October 29, 2002 4:00 AM PST
Who owns your e-mail?
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Beyond the money, Carter said she wants to change the way ISPs handle suspended and canceled e-mail accounts. At stake, she asserts, is an industrywide practice that amounts to extortion, in which ISPs may hold private communications hostage until bills are settled up.
E-mail has "entered our lives at warp speed, and the law needs to keep up," she said of her lawsuit, filed earlier this month in federal court in Canada. "You can't interfere with the mail. The post office has to return a letter even when it doesn't have enough postage."
Carter's legal odyssey is unfolding in the wake of bankruptcies among major ISPs including Excite@Home and Northpoint Communications, failures that have put ISP consumer protection issues on the front burner for lawmakers in the United States.
Dave Kramer, an attorney with Palo Alto, Calif.-based firm Wilson, Sonsini, who is not involved in Carter's suit, said disputes over suspended e-mail accounts in the United States are typically covered by terms of service contracts that consumers agree to when they sign up with ISPs. In general, he said, such contracts give ISPs wide latitude to set conditions, including collecting and refusing to hand over e-mail until bills are settled.
"Still, I wouldn't be surprised to see ISPs tweak their contracts" in response to the case, Kramer said.
Related consumer protection issues have already been heating up in California, where Gov. Gray Davis recently handed Internet companies a split decision.
Davis late last month signed a bill that requires e-mail service providers to give 30 days' notice before shutting down e-mail accounts. The law, which goes into effect Jan. 1, 2003, does not apply in situations where an account holder has violated the terms of service or when service is interrupted for reasons beyond the e-mail provider's control.
Davis subsequently vetoed a more sweeping bill that would have enacted the same restriction on ISPs (Internet service providers). The governor called the bill "well intentioned," but said it failed to provide sufficiently for cases of consumer misconduct or technical mishap.
A question of privacy
Carter's legal quest began last year, when she filed a complaint with the Privacy Commissioner of Canada charging Reston, Va.-based Inter.net with violating the Canadian Personal Information Protection and Electronic Documents Act (PIPEDA).
Enacted in 2000, the law prohibits anyone from collecting personal information without consent and putting it to commercial use.
Carter argued that Inter.net had violated the law by collecting e-mail messages addressed to her and using the files as a weapon to force her to pay a disputed bill.
The commissioner does not reveal the names of parties involved in suits brought before him. Nevertheless, Carter said the findings related to her case were published in a report issued Aug. 28. In that brief, the commissioner found that the ISP in question had failed to adequately disclose its policy on delinquent accounts, and agreed that the policy violated PIPEDA, clearing the way for a civil trial.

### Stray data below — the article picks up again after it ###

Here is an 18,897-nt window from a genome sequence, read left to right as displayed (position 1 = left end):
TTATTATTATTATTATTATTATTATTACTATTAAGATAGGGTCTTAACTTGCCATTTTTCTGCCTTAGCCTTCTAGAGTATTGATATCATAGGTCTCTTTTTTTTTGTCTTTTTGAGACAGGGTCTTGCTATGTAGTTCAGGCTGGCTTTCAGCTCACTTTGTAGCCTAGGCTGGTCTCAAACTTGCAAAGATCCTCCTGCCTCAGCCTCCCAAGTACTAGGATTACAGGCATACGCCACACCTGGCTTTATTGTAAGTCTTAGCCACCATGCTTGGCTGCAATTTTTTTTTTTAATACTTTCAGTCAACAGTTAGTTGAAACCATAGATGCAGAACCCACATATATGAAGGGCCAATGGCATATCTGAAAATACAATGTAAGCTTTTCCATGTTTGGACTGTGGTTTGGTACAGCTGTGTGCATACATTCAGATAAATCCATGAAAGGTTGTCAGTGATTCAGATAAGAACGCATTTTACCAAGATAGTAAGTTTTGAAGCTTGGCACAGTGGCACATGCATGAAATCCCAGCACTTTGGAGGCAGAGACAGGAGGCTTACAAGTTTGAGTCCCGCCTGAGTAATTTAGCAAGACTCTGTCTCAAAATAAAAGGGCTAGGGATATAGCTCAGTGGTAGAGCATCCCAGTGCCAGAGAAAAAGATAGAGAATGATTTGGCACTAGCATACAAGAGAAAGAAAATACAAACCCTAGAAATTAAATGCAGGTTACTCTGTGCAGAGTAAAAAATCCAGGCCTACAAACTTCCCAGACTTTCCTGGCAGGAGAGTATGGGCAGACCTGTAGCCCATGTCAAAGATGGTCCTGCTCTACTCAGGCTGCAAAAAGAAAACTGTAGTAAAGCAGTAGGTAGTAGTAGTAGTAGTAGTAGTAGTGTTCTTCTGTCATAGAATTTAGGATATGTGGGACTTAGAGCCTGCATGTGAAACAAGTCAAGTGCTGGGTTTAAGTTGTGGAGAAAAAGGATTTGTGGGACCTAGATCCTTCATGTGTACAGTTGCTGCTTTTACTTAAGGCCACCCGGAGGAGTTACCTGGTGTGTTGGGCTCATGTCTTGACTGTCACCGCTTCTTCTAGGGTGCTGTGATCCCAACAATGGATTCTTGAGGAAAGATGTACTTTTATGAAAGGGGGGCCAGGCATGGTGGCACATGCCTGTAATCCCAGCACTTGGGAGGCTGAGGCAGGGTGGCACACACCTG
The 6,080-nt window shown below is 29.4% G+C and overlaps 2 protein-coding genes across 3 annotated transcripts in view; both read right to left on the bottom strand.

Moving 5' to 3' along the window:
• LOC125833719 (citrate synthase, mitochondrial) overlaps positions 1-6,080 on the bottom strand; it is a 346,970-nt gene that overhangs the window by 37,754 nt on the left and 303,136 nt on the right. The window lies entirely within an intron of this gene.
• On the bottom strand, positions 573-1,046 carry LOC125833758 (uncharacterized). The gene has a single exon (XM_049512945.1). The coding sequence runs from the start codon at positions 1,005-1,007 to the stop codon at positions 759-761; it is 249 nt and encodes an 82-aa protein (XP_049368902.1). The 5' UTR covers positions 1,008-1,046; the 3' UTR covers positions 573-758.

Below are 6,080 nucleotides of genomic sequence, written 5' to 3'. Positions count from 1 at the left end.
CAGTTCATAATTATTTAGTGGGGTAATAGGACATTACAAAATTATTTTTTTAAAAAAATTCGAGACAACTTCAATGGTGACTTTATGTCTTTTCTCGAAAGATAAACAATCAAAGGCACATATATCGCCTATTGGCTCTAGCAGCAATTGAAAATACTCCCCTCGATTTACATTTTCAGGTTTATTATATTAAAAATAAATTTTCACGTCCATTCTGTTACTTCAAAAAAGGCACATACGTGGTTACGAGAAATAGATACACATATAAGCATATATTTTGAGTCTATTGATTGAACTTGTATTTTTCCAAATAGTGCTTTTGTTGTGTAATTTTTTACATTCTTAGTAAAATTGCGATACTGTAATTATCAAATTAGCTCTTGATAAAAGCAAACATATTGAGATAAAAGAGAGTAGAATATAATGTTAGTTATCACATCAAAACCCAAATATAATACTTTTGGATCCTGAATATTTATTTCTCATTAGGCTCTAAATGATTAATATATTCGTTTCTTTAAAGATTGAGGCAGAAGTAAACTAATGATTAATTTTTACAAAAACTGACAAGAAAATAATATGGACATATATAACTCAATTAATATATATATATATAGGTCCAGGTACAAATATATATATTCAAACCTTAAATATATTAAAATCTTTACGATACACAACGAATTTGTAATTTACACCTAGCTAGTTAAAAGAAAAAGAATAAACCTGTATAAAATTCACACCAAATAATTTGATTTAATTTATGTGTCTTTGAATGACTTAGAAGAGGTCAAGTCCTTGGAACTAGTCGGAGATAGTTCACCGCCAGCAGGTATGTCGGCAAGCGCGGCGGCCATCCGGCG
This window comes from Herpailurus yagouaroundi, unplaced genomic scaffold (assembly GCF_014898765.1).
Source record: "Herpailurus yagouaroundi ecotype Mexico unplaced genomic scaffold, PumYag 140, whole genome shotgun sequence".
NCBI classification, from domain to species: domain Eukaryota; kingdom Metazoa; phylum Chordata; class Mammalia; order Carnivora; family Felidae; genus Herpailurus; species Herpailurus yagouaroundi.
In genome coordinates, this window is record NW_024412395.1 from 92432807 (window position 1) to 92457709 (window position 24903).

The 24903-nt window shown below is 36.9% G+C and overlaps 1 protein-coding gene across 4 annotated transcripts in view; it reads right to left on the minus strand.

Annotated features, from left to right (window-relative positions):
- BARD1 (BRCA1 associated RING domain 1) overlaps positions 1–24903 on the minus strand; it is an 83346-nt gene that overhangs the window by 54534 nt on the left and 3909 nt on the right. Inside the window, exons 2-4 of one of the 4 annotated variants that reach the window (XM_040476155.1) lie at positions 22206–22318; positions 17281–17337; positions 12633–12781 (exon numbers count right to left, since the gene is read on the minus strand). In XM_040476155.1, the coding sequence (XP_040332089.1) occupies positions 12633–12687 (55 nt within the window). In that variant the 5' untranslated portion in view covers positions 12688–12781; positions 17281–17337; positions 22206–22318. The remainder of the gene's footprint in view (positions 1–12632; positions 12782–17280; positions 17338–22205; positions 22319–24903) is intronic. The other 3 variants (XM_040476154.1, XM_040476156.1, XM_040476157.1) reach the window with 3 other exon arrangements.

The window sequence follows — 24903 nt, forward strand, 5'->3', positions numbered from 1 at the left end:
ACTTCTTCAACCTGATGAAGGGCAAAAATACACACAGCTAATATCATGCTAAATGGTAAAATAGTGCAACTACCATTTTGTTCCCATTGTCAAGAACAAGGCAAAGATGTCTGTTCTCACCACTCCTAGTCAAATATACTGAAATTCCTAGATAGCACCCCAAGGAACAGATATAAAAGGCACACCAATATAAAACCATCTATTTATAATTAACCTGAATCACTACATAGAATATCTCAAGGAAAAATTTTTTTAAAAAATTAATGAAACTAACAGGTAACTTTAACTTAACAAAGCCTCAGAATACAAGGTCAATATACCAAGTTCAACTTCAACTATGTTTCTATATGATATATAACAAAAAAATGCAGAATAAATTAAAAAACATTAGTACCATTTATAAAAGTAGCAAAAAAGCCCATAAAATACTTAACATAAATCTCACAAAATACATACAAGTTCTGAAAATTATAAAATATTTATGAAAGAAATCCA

A representative for Inter.net, a company spun off from PSINet before its bankruptcy last year, declined to comment on the finding or the lawsuit.
According to Carter, Inter.net presented her with a $214 charge for 14 months of service that had gone unbilled because of an accounting error.
Carter said she agreed to pay half, an arrangement the company initially accepted but later rejected. At that point, she terminated the account and signed up with an alternate provider, Carter said.
The old account, however, was kept open under suspension without her knowledge, she said, and e-mail continued to pile up. Carter eventually was able to retrieve 24 e-mail messages some three and a half weeks after the cancellation, including one from a potential employer encouraging her to apply for a $65,000 contract job at the Discovery Channel. Prior to the e-mail, Carter and her potential employer had exchanged telephone messages about the position. Unbeknownst to her, the e-mail would have been the next link in that chain, but by the time she got it, the position had been filled.
In his report, Canada's Privacy Commissioner said Inter.net's policies are standard practice in the ISP industry that need to be changed.
The commissioner recommended that "the ISP immediately cease collecting, storing, and denying access to e-mails addressed to holders of accounts under suspension and adopt instead the practice of deflecting such e-mails back to the senders with notification to the effect that the messages could not be delivered."
Few companies offer e-mail senders a way other than a direct reply to verify whether their messages have gotten through to, and been read by, the intended recipient.
America Online, the world's largest ISP, provides members with an e-mail receipt notification option and lets members check on the status of e-mail sent to other members.
Graham added that AOL requires members who violate the company's terms of service to return to good standing before they can access e-mail that has accumulated during this period. AOL members who cancel their accounts voluntarily lose any accumulated e-mail unless they reactivate their accounts before the files are purged, a process that may take a few weeks to complete.
AOL members who send e-mail to a canceled AOL account receive notification that the account is no longer active. Non-AOL members e-mailing a canceled account receive a different notification stating that the message did not reach its intended address.
Carter said she has pursued Inter.net in the hopes of barring ISPs from collecting e-mail sent to delinquent accounts and of forcing them to notify e-mail senders when an account they have tried to reach is inactive.
"I want the industry to stop doing this," Carter said.